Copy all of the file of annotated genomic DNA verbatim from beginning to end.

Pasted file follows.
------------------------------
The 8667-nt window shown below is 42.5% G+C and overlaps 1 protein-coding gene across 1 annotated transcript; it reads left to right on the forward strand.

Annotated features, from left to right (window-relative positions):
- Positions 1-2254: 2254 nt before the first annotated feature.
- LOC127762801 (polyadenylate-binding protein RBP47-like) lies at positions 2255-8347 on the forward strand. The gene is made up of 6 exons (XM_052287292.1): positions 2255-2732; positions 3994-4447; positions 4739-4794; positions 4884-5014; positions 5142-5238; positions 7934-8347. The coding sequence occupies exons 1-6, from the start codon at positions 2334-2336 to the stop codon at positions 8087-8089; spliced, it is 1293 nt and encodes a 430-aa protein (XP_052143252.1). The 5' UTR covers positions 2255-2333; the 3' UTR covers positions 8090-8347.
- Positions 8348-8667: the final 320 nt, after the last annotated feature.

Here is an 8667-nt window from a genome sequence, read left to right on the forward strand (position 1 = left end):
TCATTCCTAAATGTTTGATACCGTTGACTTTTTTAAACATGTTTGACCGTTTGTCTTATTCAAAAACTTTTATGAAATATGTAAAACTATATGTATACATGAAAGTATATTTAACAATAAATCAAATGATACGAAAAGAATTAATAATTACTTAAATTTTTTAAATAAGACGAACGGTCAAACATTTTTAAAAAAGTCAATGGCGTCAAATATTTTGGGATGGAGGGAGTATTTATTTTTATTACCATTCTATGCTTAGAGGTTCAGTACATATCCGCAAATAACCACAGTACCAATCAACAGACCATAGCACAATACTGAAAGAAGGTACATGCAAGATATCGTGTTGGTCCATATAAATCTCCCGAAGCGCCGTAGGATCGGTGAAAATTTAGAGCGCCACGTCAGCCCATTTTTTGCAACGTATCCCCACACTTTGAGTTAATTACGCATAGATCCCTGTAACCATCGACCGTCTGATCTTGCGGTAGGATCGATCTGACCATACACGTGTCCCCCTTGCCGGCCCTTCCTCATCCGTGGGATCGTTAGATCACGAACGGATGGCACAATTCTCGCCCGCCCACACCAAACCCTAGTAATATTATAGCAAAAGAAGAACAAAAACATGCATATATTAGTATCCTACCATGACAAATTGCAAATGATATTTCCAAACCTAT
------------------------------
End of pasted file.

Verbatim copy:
The 8667-nt window shown below is 42.5% G+C and overlaps 1 protein-coding gene across 1 annotated transcript; it reads left to right on the forward strand.

Annotated features, from left to right (window-relative positions):
- Positions 1-2254: 2254 nt before the first annotated feature.
- LOC127762801 (polyadenylate-binding protein RBP47-like) lies at positions 2255-8347 on the forward strand. The gene is made up of 6 exons (XM_052287292.1): positions 2255-2732; positions 3994-4447; positions 4739-4794; positions 4884-5014; positions 5142-5238; positions 7934-8347. The coding sequence occupies exons 1-6, from the start codon at positions 2334-2336 to the stop codon at positions 8087-8089; spliced, it is 1293 nt and encodes a 430-aa protein (XP_052143252.1). The 5' UTR covers positions 2255-2333; the 3' UTR covers positions 8090-8347.
- Positions 8348-8667: the final 320 nt, after the last annotated feature.

Here is an 8667-nt window from a genome sequence, read left to right on the forward strand (position 1 = left end):
TCATTCCTAAATGTTTGATACCGTTGACTTTTTTAAACATGTTTGACCGTTTGTCTTATTCAAAAACTTTTATGAAATATGTAAAACTATATGTATACATGAAAGTATATTTAACAATAAATCAAATGATACGAAAAGAATTAATAATTACTTAAATTTTTTAAATAAGACGAACGGTCAAACATTTTTAAAAAAGTCAATGGCGTCAAATATTTTGGGATGGAGGGAGTATTTATTTTTATTACCATTCTATGCTTAGAGGTTCAGTACATATCCGCAAATAACCACAGTACCAATCAACAGACCATAGCACAATACTGAAAGAAGGTACATGCAAGATATCGTGTTGGTCCATATAAATCTCCCGAAGCGCCGTAGGATCGGTGAAAATTTAGAGCGCCACGTCAGCCCATTTTTTGCAACGTATCCCCACACTTTGAGTTAATTACGCATAGATCCCTGTAACCATCGACCGTCTGATCTTGCGGTAGGATCGATCTGACCATACACGTGTCCCCCTTGCCGGCCCTTCCTCATCCGTGGGATCGTTAGATCACGAACGGATGGCACAATTCTCGCCCGCCCACACCAAACCCTAGTAATATTATAGCAAAAGAAGAACAAAAACATGCATATATTAGTATCCTACCATGACAAATTGCAAATGATATTTCCAAACCTAT